By Bill Sniffin

Probably less than five percent of the traffic on Interstate-80 is by Wyoming residents.

And more importantly, probably less than one thousandth of the total weight of vehicles on I-80 is benefiting Wyoming.

And yet we are watching the spectacle of our legislators and our Wyoming Department of Transportation (WYDOT) agonize over how to keep this multi-billion dollar road in good repair.

One idea that keeps coming up is adding tolls.

I prefer to call such charges “maintenance fees.”

A special task force held hearings in seven I-80 cities about installing such charges. WYDOT has produced a wonderful video, which can be accessed on their site at

The projections of travel on this road, which cuts across the lower half of our state from Evanston to Pine Bluffs, continue to rise. More than 12,000 vehicles a day cross it now, over half of which are huge semi-trailer trucks.

Again, very little of this traffic is Wyoming people or even benefiting the people of Wyoming.

Let’s face it, I-80 is not a road.  It’s a railroad disguised as a highway.  Over four decades, it has turned into something entirely different from what it was designed for in the last century. Instead of providing a road for cars, it now is the main freight-hauling route across central United States.

And during a time of declining tax revenues, Wyoming’s leaders are worrying over how to pay for projected repairs to I-80.It would be a pain to have to pay a toll to travel on Interstate 80 but that concept certainly seems to be the only way to finance billions in repairs projected for the road.

But cars, both from Wyoming and out of state, are not causing the damage.  It is out of state trucks that are causing the damage. Big trucks.

So, instead of a toll, charges to travel on that road should be considered a  “maintenance fee.”

One person who knows says that you could drive 4,000 cars over that highway and not cause the same damage as one heavy semi-trailer truck.   John Cox, director of the Wyoming Department of Transportation (WYDOT), made that comment.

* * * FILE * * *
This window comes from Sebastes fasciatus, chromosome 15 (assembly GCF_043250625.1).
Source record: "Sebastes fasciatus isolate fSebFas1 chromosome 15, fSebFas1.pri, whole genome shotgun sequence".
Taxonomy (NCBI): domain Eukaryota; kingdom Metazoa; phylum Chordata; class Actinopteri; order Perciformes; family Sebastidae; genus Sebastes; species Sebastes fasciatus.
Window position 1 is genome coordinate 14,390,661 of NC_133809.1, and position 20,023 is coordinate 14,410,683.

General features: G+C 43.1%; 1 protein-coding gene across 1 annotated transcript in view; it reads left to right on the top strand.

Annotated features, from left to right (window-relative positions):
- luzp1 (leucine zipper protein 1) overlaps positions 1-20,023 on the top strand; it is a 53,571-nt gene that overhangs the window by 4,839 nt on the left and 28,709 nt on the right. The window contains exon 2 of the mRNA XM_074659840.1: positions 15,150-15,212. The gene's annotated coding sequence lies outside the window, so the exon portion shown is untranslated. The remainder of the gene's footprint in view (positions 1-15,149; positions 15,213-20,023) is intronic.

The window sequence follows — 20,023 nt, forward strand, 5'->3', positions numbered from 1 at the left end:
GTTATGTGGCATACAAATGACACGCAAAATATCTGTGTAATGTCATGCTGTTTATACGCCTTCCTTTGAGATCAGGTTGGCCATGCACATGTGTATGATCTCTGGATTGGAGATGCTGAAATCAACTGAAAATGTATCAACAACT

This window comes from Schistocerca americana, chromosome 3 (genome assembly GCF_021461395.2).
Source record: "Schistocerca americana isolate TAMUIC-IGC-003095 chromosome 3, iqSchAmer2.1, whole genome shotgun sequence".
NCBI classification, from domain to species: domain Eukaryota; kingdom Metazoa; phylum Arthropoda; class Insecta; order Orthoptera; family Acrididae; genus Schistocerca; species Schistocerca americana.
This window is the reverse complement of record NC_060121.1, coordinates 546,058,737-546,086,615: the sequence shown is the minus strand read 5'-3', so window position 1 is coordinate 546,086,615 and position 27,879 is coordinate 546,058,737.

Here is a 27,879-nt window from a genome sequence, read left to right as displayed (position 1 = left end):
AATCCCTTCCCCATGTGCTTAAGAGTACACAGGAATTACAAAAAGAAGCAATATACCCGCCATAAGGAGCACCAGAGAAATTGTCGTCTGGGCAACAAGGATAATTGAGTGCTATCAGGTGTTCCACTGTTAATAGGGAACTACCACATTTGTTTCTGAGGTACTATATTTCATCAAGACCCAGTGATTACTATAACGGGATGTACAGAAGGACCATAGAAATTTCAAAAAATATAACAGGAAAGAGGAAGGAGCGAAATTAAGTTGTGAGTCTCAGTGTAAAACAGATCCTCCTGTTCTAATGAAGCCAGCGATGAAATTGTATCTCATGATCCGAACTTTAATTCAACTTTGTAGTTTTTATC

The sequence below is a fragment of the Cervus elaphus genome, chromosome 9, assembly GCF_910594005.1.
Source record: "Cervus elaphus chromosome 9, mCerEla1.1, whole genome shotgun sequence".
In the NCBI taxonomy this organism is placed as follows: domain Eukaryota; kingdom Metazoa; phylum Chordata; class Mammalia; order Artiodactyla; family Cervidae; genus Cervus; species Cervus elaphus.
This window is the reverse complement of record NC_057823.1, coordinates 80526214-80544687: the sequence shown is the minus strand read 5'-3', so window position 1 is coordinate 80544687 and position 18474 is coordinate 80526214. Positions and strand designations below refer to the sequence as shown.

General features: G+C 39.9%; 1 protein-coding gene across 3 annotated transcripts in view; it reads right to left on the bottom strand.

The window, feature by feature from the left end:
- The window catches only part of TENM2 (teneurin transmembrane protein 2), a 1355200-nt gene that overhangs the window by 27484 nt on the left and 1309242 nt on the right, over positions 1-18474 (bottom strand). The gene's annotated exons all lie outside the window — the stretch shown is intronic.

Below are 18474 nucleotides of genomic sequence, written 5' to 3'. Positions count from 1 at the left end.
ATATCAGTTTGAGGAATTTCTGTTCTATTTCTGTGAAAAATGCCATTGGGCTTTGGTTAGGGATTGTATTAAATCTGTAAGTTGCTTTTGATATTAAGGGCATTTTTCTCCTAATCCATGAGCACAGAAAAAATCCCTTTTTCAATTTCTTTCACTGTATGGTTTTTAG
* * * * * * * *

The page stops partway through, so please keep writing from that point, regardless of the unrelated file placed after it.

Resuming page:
Thus, cars should pay 1/4,000th of what the toll would be for a big truck.  If a semi-trailer truck’s fee is $100 then a car should be three cents. Sounds fair to me.

I-80 covers 400 miles across Wyoming, which is a pinch point where highways converge.

All those products being produced in Asia arrive on the West Coast on huge freighters and then are hauled cross-country by semi-trucks.

I-80 traffic is now more than 50 percent trucks or 6,000 semi- trailer trucks a day. Over 180,000 trucks per month make that highway scary all year long, but especially in winter.

Because that highway is here and also because it is a national connecting link for Wyoming, too, it is hard to ignore.  It is truly the six billion dollar gorilla when it comes to problems that we would like to have someone else solve.

But, why should Wyoming have to pay to keep this national trail of commerce in good repair?  Why should Wyoming bear the brunt of this expense, when it does not really benefit our citizens? WYDOT has long been crying foul during all this, too. They are in a lose-lose situation.

On the one hand, they are expected to keep our roads safe and in good repair and upgraded.  On the other hand, the state’s federal funds are being cut and the prices for road construction have gone through the roof.

Traffic safety is one of WYDOT’s main concerns. They have added more web cams, snowplows and snow fences.  The governor and legislators have added more patrolmen.  And those huge message boards cost in the hundreds of thousands of dollars and the state has added them all over the Interstate system, too.

The numbers associated with keeping I-80 in good shape are staggering, according to WYDOT’s Cox. He says you could spend Wyoming’s entire highway budget on I-80 and still come up short.

Thus the current conversations about tolls, or what I prefer to call maintenance fees.

Of course, in the end, we do like having I-80 here.  It gives Wyoming a lifeline to the rest of the country and certainly is a major tourism conduit for people from elsewhere who visit here.

But paying for its upkeep and maintenance?  That should be the job of those causing the damage – thus the argument for maintenance fees by big trucks.

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